Quokkas


Photo courtesy of Shannon Bradley

These little guys’ happy smiles make them some of the cutest Aussie critters! Quokkas are some of the smallest members of the macropod family (aka “big foot”), which includes kangaroos and wallabies. You can get an Instagram-worthy quokka selfie on Rottnest Island off the coast of Perth. But remember: while quokkas look cute and cuddly, they are still wild animals, and it’s illegal to actually touch them.

Wombats


Wombat at Bonorong Wildlife Sanctuary. Image: Tourism Tasmania

Wombats are some of the lesser known Aussie critters, but once you get to know these waddling marsupials, they just might be your new favorite animal! Wombats are very short and sturdy, and they’re some of the world’s best diggers. Fun fact: their poo is square thanks to their extremely long digestive system.

Wombats can live up to 30 years, but in the wild, most of them survive only 3-5 years. There are some great sanctuaries you can visit that rehabilitate injured and orphaned wombats and release them into the wild. One of our favorites is Bonorong Wildlife Sanctuary in Tasmania. Here, you can even take a private after-hours tour and hand-feed the wombies!

Quolls


Black quoll. Image: Pepper Bush Adventures

There are 4 species of quoll in Australia, and while they all look a bit different, each species has distinctive white spots. You might mistake these Aussie critters for some type of rodent, but they’re actually carnivorous marsupials that eat birds, reptiles, and sometimes other furry creatures.

Quolls like to come out at night and can be shy around humans. One of our favorite wildlife experiences is a campfire dinner with our mates at Pepper Bush Adventures in Tasmania. While enjoying a delicious meal in the remote wilderness, you’ll see the nocturnal creatures (including quolls) come to life and start wandering around your camp!

Tasmanian Devils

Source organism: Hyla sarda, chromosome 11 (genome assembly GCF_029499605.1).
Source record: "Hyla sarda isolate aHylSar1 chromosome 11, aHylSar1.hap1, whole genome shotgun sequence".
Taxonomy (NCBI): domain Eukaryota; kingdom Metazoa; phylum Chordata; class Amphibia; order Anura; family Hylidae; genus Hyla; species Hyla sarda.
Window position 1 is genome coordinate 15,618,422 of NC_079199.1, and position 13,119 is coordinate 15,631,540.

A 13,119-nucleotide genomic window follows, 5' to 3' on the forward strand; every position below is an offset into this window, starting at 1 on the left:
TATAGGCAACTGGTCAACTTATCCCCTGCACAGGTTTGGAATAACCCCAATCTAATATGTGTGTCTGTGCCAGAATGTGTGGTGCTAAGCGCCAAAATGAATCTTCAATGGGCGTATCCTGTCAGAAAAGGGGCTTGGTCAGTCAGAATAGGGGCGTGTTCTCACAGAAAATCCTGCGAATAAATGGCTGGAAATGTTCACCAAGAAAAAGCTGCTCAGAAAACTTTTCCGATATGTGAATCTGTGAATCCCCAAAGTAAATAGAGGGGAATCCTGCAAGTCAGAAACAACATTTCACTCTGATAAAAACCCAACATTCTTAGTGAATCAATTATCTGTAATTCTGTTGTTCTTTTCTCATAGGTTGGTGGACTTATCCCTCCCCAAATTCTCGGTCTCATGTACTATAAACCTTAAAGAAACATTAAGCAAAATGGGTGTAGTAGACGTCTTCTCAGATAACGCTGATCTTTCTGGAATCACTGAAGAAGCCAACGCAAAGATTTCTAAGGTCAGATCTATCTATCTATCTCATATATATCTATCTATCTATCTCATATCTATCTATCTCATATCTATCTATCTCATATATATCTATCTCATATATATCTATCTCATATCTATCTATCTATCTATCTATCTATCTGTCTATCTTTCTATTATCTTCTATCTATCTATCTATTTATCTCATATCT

Tasmanian devil at Bonorong Wildlife Sanctuary. Image: Tourism Tasmania

You may know the Tasmanian Devil as a Looney Toons character, but it’s a real live Aussie critter, too! Tassie devils are the size of a small dog, but they have a nasty reputation. When they’re threatened, they’ll make frightening growls and screams. Imagine early settlers hearing those devilish sounds out in the bush at night and it’s easy to see where the name comes from!

Tasmania is the only place in the world where you’ll find these rare creatures in the wild. But don’t be too scared about meeting them—they’re quite shy and only scream and growl when they feel threatened.

At the after-hours Bonorong Wildlife Sanctuary tour, you can actually feed the Tasmanian devils and play a little game of tug of war over their food!

Platypuses & Echidnas


Left – Platypus at Healesville Sanctuary. Image: Yarra Valley Tourism. Right – Echidna. Image: Tourism Tasmania

Platypuses and echidnas are the world’s only 2 species of monotremes, or mammals that lay eggs. You’ve probably seen a platypus before, with its duck bill, otter body, and beaver tail. They’re difficult to see in the wild, but your best bet is in a quiet riverbank in the eastern coastal areas.

Echidnas are also strange-looking creatures. They have spines like a porcupine, a beak like a bird, a pouch like a kangaroo, and they lay eggs like a reptile. Fun fact: Baby echidnas are called puggles, and they’re very cute!

You can see both of these Aussie critters (and many more) at Healesville Sanctuary outside of Melbourne.

Sea Turtles